Jerry Jenkins

JERRY JENKINS, has been writing poetry since 1993. He is a member of the Academy of American Poets and the Science Fiction Poetry Association, where his poetry has been nominated for the Association's Rhysling Award. His poetry has won numerous awards in individual and chapbook competitions, and has appeared in printed publications and anthologies such as The Formalist, The Lyric, Mobius, Echoes, Harp-Strings, Amelia, Cicada, The Piedmont Literary Review, Mail Call Journal, Poetry Monthly (U.K.), The Devil's Millhopper, The Fractal, Dark Planet, Pirate Writings, and Star*Line. His online publication credits include work in Octavo, Eclectica, Pyrowords, Avalon, Poetic Express, and Deep South.

His chapbooks include AVIAN, Helionaut, Hamadryad's Passage, Candle, Monks' Wine, Our Own Loving Kind, and Confluence (in collaboration with Rosa Clement).

He is a former Marine Corps officer with 26 years of service, including service in Vietnam. He recently retired from George Mason University in Fairfax, Virginia, where he was Assistant Vice-President for Information Technology. He is a Sysop of the Poetry Forum on CompuServe, where he is the editor of the Compuserve Poetry Anthology.

© Jerry Jenkins

A titmouse lands, with quick and buoyant flair,
upon the sidewalk where I've spread some seeds.
He fluffs his feathers, this small crate of air,
and scans the walk with peevish eyes like beads,
then splays his legs, a pair of bouncing springs,
and scuffles in the seeds. His quick-necked pecking
mimics chickens, conic black beak clicking
on the concrete. Head up, flick of wing -
a nearby beetle's glittering carapace
awakens instincts from a distant age.
He sheds his avian mask, and in its place
his glittering eyes reveal reptilian rage.
Birds aren’t always what we think they are:
The titmouse has become tyrannosaur.

NOTE: This next poem is one of a cult series on alt.arts.poetry.comments, started by Jerry Jenkins, participated in by other poets, on the theme that gerbil dung could be used to slow down the ageing process.

Gerbil Freud
© Jerry Jenkins

I took a little gerbil in
and named him Gerbil Freud.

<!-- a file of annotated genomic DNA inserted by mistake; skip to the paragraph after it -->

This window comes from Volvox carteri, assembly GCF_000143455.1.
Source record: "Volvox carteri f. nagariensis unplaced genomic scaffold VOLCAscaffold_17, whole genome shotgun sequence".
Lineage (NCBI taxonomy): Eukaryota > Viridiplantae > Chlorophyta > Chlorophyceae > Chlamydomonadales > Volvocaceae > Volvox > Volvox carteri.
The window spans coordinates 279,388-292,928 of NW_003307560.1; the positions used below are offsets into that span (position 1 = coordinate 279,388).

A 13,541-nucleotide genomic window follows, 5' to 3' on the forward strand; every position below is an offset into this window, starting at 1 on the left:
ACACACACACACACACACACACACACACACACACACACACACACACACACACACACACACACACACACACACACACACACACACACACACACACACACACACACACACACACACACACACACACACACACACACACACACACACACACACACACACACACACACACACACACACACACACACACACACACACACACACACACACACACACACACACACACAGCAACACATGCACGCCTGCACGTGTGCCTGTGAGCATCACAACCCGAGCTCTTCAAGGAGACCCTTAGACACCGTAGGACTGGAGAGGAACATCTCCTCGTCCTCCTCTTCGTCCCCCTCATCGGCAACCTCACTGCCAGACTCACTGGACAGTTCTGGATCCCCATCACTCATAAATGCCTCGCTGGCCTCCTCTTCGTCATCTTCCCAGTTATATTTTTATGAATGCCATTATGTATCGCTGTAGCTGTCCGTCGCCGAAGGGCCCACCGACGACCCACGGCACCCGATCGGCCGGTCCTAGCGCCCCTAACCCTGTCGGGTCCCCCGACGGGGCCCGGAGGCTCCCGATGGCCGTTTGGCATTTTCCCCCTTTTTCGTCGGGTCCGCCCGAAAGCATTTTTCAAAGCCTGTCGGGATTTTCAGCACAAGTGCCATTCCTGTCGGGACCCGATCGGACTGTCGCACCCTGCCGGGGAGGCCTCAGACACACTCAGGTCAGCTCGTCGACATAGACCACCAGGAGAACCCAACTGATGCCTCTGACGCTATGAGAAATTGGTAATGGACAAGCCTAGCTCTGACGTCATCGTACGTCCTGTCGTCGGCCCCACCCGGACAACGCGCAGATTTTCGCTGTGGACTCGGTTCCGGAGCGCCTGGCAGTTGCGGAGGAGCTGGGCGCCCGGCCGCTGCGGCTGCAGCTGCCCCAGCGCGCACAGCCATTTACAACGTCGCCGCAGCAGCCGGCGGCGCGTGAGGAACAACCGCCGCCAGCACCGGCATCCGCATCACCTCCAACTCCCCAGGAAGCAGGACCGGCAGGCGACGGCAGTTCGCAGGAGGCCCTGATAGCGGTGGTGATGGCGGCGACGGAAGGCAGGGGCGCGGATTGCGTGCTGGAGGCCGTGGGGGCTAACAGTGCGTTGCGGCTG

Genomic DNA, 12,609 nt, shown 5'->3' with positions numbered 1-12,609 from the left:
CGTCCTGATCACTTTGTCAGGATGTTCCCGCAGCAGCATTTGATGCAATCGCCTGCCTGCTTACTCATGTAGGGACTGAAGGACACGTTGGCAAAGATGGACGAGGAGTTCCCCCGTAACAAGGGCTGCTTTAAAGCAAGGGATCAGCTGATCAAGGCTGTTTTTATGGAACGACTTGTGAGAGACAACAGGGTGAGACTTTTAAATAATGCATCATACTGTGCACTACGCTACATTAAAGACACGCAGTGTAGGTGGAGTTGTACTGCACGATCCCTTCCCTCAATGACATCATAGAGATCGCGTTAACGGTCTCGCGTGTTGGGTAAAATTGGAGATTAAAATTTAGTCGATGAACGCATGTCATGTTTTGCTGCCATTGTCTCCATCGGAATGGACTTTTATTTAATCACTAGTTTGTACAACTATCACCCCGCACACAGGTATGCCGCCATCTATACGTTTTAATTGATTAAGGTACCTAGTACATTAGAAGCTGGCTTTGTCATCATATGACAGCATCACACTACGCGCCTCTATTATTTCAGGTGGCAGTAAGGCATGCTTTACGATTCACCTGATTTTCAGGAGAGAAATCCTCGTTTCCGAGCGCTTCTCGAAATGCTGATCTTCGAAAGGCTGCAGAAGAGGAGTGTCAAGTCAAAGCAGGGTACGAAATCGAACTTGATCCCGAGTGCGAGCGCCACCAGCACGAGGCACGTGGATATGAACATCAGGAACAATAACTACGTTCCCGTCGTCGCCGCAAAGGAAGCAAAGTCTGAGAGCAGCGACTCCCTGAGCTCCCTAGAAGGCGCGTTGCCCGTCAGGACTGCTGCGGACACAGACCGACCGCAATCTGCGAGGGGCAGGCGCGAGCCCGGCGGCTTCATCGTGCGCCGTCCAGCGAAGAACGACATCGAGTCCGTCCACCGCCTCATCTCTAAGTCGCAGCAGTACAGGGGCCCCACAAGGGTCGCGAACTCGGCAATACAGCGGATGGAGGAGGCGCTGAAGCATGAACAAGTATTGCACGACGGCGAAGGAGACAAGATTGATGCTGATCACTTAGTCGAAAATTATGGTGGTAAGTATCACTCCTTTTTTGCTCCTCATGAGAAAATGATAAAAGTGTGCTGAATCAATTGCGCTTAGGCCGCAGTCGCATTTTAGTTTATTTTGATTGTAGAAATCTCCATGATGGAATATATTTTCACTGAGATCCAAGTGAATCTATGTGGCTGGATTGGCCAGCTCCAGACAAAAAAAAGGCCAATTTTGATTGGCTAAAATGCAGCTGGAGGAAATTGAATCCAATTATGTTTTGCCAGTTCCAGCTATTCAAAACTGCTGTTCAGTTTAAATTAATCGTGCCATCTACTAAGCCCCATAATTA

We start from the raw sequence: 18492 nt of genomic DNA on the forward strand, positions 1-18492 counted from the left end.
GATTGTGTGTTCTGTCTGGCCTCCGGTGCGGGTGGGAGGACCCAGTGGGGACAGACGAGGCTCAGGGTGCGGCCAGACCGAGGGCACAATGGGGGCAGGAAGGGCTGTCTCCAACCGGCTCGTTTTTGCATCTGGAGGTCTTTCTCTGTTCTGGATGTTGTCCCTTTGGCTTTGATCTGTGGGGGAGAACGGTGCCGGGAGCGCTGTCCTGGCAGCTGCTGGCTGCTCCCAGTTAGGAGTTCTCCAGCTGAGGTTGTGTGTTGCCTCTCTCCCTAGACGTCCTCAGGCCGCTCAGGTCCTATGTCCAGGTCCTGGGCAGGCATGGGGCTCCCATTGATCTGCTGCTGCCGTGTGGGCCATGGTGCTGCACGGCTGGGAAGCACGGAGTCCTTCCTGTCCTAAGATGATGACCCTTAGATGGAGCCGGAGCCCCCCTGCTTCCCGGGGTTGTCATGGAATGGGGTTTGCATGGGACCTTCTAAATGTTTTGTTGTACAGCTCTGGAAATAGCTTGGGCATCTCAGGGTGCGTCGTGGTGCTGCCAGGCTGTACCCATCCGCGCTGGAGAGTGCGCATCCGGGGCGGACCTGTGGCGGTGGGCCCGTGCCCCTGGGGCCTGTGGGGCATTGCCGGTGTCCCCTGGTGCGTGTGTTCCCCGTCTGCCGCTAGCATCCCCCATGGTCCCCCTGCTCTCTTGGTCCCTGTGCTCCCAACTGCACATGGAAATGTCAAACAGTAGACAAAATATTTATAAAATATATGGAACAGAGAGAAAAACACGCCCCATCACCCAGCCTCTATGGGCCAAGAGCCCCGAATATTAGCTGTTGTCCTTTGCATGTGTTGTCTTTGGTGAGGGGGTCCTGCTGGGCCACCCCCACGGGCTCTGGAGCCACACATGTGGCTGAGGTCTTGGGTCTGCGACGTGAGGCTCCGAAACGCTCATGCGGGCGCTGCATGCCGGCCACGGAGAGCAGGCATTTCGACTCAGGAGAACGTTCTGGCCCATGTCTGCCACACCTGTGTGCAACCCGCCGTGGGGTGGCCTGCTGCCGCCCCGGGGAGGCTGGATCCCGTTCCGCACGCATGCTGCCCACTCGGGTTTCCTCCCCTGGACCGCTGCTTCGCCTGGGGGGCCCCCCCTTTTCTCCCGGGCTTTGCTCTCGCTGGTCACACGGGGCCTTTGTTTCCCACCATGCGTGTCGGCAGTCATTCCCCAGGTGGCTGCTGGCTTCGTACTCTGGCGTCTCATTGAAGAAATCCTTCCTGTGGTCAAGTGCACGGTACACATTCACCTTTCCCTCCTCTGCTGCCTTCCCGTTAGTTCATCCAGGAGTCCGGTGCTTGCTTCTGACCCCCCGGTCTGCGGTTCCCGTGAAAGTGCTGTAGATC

Never was a gerbilkin
more thoroughly enjoyed.

I might have named him Skinner
for his various reflexes.
Now a headshrink from Vienna,
with an urgent midlife nexus,

has said his Kraft is Ebbing
and he'll "pay a lot of money
for Furball Fred to do his thing
so get right to it, Sonny".

So Gerbil Freud delivers
his diurnal load of dung
for the headshrink, now forever
grateful and forever Jung.

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Julie Damerell

published in various internet journals:
Café Society Guest Poets,
the June '98 Pigs 'n' Poets,
Michael Stephen's Avalon,
and the Nov~Dec '98
Wired Art From Wired Hearts.
Her column for
Ellavon: An Ezine of Basic Culture,
is titled Rural Route Two.
Two of her essays are included in
Mother Voices, an anthology published by Rose Communications in March 1998.

© Julie Damerell 1998

Our black dog, muzzled grey like her best friend,
barks at leaves diving from trees. October
is her busy month. We look every time,
hoping for company. This morning's yap
and chase is for three hawks, closely circling
the house. Three of us run window to door
and back to see each edge of flight, to hold
in our ken silver black bodies, feathers
lined white. They balance on wind's sleeves, sewing
currents with wing and beak. Tracking their sphere,
our hound traces her own ring, wet and green.
Protect, must protect, she pants damply,
duty bound. Tonight eight deer will stand here,
red eyes glistening in a banana moon's glint.
A brown snowfall of sparrows will cover
the green before the sun's reach dries
tomorrow's dew. Today's visitors fly
away. She lopes to the door, exhausted,
job done.

NOTE: This is soon to be published in:
and is currently in: Poetry Cafe

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